Subscribe to our newsletter

(Credit: Alamy)

Music

The Beatles song George Harrison wrote while high on LSD

The Beatles began their careers as a charming pack of mop-top Liverpudlians whose pop songs connected with parents, children and all in between. However, somewhere in the mid-1960s, the group had been publicly outed as having toyed with psychedelic drugs. Initially, this news put the group out of favour with some people against such illicit behaviour. Around this same time, the Beatles’ music became more avant-garde and appeared to take on the strange form of music made under the influence of drugs.

The first album to push the boat out towards more poetic lyrics and abstract song structures was Revolver, a record that wielded some of the strangest of the Beatles’ tracks to date in ‘Tomorrow Never Knows’ and ‘Love You To’, which both included sitar contributions. The tracks reflect Harrison’s increasing interest in Indian culture and his ongoing attempts to master the sitar. At this point in time, it was clear that the group had found creative energy from their meddling in psychedelic drugs and had begun to follow the ongoing hippie movement, which encouraged spiritual enlightenment, peace and free love.

By the time they released their 1967 album Sgt. Pepper’s Lonely Hearts Club Band, the Beatles were a dab hand at creating hit psychedelic rock songs. Most notably, John Lennon wrote the wonderfully strange ‘Lucy In The Sky With Diamonds’, which is generally believed to be code for its inspiration from LSD. However, John Lennon did deny that the song title, which is also the refrain in the lyrics, was related to the drug and insisted that it had been inspired by a drawing his son had once shown him.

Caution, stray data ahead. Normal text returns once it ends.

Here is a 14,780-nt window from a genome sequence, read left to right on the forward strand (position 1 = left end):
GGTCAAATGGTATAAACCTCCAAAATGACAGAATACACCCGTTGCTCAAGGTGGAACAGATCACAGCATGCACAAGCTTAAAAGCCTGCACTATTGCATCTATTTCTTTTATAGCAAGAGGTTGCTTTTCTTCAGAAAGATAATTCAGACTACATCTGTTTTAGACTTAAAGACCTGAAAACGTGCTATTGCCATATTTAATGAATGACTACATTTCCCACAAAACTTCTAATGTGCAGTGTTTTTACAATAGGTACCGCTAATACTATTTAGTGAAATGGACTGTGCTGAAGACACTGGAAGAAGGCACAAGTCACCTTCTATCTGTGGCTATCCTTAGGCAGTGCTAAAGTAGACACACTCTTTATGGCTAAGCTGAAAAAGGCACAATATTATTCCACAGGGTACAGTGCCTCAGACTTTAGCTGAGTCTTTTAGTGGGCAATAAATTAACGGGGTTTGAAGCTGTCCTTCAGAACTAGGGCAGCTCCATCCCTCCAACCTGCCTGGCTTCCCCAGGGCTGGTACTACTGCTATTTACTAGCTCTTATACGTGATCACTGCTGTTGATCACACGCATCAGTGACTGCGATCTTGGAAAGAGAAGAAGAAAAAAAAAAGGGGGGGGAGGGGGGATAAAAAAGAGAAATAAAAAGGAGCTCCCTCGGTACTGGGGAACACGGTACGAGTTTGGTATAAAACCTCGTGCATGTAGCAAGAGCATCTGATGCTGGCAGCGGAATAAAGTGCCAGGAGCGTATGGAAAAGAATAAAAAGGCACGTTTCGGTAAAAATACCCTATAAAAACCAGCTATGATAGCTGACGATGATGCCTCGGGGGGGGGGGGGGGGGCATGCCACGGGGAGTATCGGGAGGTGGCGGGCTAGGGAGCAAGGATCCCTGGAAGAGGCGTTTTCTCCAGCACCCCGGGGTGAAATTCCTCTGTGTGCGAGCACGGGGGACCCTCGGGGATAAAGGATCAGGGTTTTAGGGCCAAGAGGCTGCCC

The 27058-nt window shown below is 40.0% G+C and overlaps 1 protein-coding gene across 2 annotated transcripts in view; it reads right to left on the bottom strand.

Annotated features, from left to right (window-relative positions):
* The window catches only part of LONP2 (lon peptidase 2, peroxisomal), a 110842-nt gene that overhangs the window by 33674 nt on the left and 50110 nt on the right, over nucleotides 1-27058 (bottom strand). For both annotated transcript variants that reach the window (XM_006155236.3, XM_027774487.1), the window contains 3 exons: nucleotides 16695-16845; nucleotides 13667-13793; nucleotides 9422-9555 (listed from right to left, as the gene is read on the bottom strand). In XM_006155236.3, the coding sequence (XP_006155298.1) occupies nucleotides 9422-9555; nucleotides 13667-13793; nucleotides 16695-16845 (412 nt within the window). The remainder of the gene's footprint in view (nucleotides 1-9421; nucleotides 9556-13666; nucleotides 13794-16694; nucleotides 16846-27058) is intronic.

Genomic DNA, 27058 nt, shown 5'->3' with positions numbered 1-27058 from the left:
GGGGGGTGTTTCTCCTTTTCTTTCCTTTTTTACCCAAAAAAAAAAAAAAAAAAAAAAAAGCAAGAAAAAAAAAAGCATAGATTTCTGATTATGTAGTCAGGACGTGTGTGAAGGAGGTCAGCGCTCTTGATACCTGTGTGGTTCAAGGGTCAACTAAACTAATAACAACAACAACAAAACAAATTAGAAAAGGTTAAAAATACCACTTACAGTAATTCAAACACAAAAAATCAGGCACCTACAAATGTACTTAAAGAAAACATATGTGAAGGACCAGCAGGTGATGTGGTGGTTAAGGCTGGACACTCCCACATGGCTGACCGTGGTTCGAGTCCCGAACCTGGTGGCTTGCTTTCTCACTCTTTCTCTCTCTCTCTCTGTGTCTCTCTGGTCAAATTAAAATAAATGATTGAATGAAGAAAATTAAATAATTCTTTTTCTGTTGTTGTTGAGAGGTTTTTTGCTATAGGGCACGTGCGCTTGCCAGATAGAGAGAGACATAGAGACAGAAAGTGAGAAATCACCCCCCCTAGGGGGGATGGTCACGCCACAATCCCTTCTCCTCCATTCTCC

Why George Harrison’s family asked Martin Scorsese to direct ‘Living in the Material World’

Read More

In 1967, the group were recording material for their upcoming animated comedy music film Yellow Submarine. The only song to have been directly and explicitly related to the Beatles’ use of LSD was recorded during these sessions. George Harrison wrote ‘It’s All Too Much’ while under the influence of LSD. He explained the song, stating: “‘It’s All Too Much’ was written in a childlike manner from realisations that appeared during and after some LSD experiences and which were later confirmed in meditation”.

The lyrics describe the overwhelming feeling Harrison had felt while under the influence: “It’s all too much for me to take/ The love that’s shining all around here/ All the world’s a birthday cake/ So take a piece but not too much/ Sail me on a silver sun, for I know that I’m free/ Show me that I’m everywhere, and get me home for tea”.

Harrison continued, “I just wanted to write a rock ‘n’ roll song about the whole psychedelic thing of the time. Because you’d trip out, you see, on all this stuff, and then whoops! you’d just be back having your evening cup of tea! ‘Your long blond hair and your eyes of blue’ – that was all just this big ending we had, going out. And as it was in those days, we had the horn players just play a bit of trumpet voluntarily, and so that’s how that ‘Prince of Denmark’ bit was played. And Paul and John just came up with and sang that lyric of ‘your eyes of blue’”.

The version used on the film soundtrack for Yellow Submarine was six minutes 28 seconds long, as heard below. An eight-minute mix of the track also exists and has appeared on Beatles bootlegs and contains a verse which also featured at another point in the film.

Listen to George Harrison’s beautifully strange ode to LSD, ‘It’s All Too Much’.